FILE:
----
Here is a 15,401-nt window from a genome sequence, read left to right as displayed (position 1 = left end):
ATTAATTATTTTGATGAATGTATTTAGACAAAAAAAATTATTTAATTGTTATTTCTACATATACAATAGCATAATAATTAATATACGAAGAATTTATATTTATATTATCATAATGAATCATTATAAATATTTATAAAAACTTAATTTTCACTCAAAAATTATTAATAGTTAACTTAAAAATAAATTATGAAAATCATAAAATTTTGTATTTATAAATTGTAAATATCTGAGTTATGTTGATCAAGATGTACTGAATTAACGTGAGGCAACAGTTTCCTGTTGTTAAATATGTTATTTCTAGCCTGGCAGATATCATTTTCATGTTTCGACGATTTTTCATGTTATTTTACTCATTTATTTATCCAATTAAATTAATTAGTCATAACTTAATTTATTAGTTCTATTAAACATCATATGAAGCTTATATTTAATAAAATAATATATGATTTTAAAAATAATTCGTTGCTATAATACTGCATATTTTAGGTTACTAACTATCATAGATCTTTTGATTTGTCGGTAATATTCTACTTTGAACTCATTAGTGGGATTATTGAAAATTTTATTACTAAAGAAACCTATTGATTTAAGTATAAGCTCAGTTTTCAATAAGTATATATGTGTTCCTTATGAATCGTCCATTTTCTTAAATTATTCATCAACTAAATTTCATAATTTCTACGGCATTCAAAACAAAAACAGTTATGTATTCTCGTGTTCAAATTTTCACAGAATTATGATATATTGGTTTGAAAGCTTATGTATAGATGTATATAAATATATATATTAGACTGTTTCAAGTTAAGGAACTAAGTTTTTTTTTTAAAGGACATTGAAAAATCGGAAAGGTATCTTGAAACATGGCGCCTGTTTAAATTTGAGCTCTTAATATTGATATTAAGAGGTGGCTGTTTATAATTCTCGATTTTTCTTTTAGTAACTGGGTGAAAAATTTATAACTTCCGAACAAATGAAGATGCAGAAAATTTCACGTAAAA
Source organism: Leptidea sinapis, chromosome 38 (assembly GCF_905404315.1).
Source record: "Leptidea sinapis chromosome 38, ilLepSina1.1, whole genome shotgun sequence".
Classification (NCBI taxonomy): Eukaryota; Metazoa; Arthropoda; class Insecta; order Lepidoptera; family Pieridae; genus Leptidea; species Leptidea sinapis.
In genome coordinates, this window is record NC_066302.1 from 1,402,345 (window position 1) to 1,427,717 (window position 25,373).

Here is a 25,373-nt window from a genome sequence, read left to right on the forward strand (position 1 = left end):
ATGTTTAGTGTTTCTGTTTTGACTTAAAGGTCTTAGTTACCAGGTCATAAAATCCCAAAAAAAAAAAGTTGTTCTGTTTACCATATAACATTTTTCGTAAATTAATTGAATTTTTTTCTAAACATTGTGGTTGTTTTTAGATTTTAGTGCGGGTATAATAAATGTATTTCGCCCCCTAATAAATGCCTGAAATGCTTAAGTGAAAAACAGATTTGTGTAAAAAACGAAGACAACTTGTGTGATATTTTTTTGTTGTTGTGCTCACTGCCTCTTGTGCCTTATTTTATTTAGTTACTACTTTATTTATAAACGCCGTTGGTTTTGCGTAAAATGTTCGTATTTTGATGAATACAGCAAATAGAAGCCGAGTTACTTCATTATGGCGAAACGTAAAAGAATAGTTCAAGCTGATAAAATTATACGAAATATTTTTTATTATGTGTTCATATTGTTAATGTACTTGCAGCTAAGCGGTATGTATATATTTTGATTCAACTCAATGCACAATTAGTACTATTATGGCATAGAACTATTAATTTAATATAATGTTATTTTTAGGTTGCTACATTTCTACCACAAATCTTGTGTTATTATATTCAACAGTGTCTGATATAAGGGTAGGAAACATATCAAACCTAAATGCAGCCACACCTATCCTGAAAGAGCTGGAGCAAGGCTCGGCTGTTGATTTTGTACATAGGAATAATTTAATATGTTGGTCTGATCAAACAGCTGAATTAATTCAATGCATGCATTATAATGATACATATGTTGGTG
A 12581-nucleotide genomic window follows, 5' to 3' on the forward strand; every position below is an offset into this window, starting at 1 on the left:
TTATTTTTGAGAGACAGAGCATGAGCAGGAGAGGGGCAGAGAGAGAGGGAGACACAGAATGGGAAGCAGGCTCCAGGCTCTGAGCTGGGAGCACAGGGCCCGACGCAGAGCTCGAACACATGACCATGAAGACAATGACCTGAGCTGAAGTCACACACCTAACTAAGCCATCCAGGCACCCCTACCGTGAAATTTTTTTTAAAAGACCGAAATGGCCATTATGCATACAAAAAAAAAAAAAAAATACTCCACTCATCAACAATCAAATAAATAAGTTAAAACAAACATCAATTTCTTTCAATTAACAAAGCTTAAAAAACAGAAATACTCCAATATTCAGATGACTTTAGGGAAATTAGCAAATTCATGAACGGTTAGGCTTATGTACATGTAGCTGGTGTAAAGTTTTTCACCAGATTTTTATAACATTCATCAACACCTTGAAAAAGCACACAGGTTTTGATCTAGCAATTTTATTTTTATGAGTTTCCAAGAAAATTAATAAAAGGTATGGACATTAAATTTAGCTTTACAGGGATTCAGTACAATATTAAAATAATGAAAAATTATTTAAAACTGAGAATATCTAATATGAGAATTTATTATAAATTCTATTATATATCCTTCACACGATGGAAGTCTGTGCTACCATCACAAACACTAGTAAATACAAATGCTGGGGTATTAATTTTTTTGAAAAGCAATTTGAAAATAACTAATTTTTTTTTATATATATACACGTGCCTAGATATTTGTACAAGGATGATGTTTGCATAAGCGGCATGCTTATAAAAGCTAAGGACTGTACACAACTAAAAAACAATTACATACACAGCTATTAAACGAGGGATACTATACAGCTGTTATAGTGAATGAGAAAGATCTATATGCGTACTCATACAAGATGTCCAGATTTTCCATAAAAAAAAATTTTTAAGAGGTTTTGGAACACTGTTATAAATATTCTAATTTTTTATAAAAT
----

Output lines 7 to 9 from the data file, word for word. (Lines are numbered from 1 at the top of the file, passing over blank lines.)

Here is a 25,373-nt window from a genome sequence, read left to right on the forward strand (position 1 = left end):
ATGTTTAGTGTTTCTGTTTTGACTTAAAGGTCTTAGTTACCAGGTCATAAAATCCCAAAAAAAAAAAGTTGTTCTGTTTACCATATAACATTTTTCGTAAATTAATTGAATTTTTTTCTAAACATTGTGGTTGTTTTTAGATTTTAGTGCGGGTATAATAAATGTATTTCGCCCCCTAATAAATGCCTGAAATGCTTAAGTGAAAAACAGATTTGTGTAAAAAACGAAGACAACTTGTGTGATATTTTTTTGTTGTTGTGCTCACTGCCTCTTGTGCCTTATTTTATTTAGTTACTACTTTATTTATAAACGCCGTTGGTTTTGCGTAAAATGTTCGTATTTTGATGAATACAGCAAATAGAAGCCGAGTTACTTCATTATGGCGAAACGTAAAAGAATAGTTCAAGCTGATAAAATTATACGAAATATTTTTTATTATGTGTTCATATTGTTAATGTACTTGCAGCTAAGCGGTATGTATATATTTTGATTCAACTCAATGCACAATTAGTACTATTATGGCATAGAACTATTAATTTAATATAATGTTATTTTTAGGTTGCTACATTTCTACCACAAATCTTGTGTTATTATATTCAACAGTGTCTGATATAAGGGTAGGAAACATATCAAACCTAAATGCAGCCACACCTATCCTGAAAGAGCTGGAGCAAGGCTCGGCTGTTGATTTTGTACATAGGAATAATTTAATATGTTGGTCTGATCAAACAGCTGAATTAATTCAATGCATGCATTATAATGATACATATGTTGGTG
A 12581-nucleotide genomic window follows, 5' to 3' on the forward strand; every position below is an offset into this window, starting at 1 on the left: